Will DreamEDGE create the dream car?

Despite general optimism on Daihatsu’s participation in the project, analysts caution that it is too early to predict whether DreamEDGE will succeed

by RAHIMI YUNUS/ pic by RAZAK GHAZALI

ANALYSTS and industry players are having mixed reactions following the announcement of DreamEDGE Sdn Bhd as the anchor company to run the new national car project and Daihatsu Motor Co Ltd to provide advanced technological supports.

Incorporated in March 2007, DreamEDGE currently employs 150 staff and most of them are engineers.

Despite general optimism on Daihatsu’s participation in the project, analysts cautioned that it is too early to predict whether DreamEDGE will succeed.

“It is too early to say whether DreamEDGE will succeed or not. I think the partnership with Daihatsu is good,” one analyst, who declined to be named, told The Malaysian Reserve (TMR) when contacted recently.

Another analyst said the track record of Daihatsu with Perusahaan Otomobil Kedua Sdn Bhd (Perodua) provides confidence in the project.

“The government’s role is to ensure DreamEDGE follows the plan for the successful roll-out of the new national car, and with Daihatsu’s support, which has proven successful in delivering Perodua as the No 1 carmaker in terms of volume,” the analyst said.

Malaysia Automotive Robotics and IoT Institute CEO Datuk Madani Sahari said the Japanese automaker’s involvement in the new national car does not entail equity interest. In contrast, Daihatsu owns a 20% stake in Perodua, and 51% in its manufacturing facilities.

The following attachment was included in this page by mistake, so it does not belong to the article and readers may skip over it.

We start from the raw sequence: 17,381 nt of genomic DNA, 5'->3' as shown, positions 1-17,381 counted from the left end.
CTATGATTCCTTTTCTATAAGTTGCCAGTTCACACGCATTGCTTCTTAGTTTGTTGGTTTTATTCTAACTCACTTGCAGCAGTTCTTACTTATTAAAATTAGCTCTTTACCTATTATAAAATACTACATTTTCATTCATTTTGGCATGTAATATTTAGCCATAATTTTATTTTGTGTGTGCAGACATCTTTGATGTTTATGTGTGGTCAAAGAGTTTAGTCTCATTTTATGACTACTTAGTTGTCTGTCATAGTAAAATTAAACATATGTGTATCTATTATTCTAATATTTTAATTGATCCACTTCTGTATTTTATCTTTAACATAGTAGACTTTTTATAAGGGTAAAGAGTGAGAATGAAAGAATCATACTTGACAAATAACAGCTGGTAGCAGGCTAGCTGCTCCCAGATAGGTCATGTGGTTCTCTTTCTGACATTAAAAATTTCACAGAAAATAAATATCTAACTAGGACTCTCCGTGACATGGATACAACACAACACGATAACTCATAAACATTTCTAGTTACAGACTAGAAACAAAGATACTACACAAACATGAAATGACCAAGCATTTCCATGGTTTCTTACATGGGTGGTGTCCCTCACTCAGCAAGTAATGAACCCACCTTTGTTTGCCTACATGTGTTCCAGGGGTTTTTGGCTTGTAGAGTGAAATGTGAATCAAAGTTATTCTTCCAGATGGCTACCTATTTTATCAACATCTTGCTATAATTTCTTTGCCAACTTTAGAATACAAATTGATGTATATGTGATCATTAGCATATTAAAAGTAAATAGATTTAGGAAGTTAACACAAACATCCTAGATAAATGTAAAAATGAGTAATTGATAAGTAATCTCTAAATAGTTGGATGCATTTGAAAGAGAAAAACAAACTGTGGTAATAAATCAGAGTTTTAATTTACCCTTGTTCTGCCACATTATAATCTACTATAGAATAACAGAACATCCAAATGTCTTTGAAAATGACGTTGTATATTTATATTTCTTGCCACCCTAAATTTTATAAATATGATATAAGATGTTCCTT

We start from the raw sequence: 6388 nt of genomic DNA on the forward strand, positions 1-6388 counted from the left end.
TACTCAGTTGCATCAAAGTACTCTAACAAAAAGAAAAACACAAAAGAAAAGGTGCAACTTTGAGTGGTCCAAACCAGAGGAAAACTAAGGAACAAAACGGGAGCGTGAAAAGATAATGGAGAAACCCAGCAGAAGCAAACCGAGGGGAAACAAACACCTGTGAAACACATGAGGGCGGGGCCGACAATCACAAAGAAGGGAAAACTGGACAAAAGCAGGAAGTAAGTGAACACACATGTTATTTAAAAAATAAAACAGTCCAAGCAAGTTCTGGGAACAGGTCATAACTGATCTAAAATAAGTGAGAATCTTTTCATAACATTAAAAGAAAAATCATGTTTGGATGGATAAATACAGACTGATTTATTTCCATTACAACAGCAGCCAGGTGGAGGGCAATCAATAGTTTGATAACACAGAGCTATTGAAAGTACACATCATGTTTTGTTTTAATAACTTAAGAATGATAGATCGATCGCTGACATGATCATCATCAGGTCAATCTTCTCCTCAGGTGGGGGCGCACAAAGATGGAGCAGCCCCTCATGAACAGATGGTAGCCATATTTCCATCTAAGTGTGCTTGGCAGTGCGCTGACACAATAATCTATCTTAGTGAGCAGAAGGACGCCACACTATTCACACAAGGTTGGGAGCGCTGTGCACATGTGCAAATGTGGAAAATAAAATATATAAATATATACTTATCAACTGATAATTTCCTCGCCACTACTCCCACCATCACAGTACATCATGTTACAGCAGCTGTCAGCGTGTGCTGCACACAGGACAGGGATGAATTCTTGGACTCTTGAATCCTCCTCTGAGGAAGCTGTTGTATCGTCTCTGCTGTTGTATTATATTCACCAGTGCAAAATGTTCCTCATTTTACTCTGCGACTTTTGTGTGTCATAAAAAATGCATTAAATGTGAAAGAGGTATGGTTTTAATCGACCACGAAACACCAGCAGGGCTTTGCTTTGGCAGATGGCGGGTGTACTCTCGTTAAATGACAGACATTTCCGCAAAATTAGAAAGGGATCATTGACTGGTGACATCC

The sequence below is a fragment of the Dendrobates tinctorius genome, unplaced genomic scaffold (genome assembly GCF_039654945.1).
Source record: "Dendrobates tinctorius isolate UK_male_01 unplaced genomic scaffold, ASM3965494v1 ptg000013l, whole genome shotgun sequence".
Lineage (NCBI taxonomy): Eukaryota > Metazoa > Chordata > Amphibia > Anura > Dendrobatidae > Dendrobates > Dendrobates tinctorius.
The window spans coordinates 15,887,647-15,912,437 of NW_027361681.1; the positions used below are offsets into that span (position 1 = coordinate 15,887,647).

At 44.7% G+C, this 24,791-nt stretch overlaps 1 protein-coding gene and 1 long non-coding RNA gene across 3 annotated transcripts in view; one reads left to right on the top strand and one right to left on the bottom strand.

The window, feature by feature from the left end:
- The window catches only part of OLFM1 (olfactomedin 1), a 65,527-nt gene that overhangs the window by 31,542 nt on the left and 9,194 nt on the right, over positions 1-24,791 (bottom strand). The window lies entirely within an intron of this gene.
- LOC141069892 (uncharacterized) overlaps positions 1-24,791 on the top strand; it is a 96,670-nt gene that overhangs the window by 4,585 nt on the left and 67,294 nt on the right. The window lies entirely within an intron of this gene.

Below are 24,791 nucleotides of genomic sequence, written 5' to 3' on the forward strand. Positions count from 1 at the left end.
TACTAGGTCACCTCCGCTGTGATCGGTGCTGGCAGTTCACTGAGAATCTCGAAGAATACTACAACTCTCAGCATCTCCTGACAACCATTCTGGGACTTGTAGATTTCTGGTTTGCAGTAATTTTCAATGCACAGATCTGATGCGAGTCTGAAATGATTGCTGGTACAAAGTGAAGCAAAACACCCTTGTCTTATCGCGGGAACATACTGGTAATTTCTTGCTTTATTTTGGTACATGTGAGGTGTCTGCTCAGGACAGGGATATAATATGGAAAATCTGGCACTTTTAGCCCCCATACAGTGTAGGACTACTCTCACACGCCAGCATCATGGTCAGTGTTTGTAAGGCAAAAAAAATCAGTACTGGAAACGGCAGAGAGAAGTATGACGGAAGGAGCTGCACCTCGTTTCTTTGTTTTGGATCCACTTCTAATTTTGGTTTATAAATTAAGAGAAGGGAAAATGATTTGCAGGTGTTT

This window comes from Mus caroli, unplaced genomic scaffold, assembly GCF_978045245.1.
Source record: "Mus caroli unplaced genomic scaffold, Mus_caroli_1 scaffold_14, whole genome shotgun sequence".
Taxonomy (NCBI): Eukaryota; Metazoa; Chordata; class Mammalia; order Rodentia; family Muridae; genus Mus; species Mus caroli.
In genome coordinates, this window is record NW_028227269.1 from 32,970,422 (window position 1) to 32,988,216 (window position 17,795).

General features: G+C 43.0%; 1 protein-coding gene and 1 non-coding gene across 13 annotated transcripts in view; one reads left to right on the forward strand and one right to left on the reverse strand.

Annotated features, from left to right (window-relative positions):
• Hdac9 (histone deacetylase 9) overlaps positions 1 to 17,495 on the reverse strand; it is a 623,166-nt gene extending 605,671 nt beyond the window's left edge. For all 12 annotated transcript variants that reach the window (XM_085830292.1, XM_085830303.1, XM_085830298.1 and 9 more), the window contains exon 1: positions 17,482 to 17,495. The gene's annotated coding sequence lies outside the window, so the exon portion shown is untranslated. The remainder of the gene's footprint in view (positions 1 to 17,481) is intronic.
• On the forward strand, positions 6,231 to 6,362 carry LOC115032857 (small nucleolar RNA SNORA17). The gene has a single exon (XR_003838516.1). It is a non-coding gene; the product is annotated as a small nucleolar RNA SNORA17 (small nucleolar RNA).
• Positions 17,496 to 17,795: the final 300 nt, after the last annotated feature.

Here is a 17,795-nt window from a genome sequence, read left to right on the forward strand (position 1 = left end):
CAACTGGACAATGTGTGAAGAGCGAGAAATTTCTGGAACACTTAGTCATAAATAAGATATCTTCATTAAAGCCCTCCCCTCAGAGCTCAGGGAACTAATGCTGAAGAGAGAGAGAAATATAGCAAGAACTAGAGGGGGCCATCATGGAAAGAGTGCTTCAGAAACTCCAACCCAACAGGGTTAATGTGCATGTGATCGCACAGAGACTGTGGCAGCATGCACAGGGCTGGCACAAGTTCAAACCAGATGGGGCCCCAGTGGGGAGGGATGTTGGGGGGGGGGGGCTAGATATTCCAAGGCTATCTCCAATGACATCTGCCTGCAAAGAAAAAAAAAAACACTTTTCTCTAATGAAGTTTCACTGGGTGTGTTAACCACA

Madani said Daihatsu-Perodua partnership would remain at status quo.

One industry player viewed that the new national car must be a game-changer to achieve the desired results.

“Any businesses must make financial sense. And if not, it should be a game-changer like the case of Uber Technologies Inc and Tesla Inc,” the source said.

However, a senior manager of a Japanese carmaker told TMR that favourable policies on local car companies may not necessarily be supportive of the industry.

“It is worrying to see Asean countries promoting the domestic car preferential policies. The automotive market of each Asean country is not that big. Free trade is basic in an economy of scale,” the Japanese source said.

There were also questions on the volume of units that DreamEDGE plans to produce, its vendors, dealership network and after-sales services.

The Cyberjaya-based firm provides engineering services solutions to clients in various industries such as automotive, heavy industries, rail, electronics, energy, defence, precision equipment and tooling design.

The company plans to introduce engineering capability mock-up for the new national car by the end of this month. In mid-September 2019, it will recruit additional employees, followed by the introduction of the first model prototype in March 2020 and the launch of the model a year later.

CEO Khairil Adri Adnan said last week that the first model is likely to be either an advanced internal combustion engine or a hybrid of a C-segment sedan. He said the company is looking at contract manufacturing to produce the car for a mass market.

On the funding front, he said the company is in the middle of discussion to gain a few hundred million and it will select the best fundraising scheme for the project. This is in line with the government’s term that the new national car is to be privately funded.

International Trade and Industry (MITI) Minister Datuk Darell Leiking also stressed that the new national car project is a privately funded course, although DreamEDGE can apply for any tax incentives.

Carmakers that manufacture their vehicles in the country are given various tax breaks and research and development grants to spur localisation in the industry.

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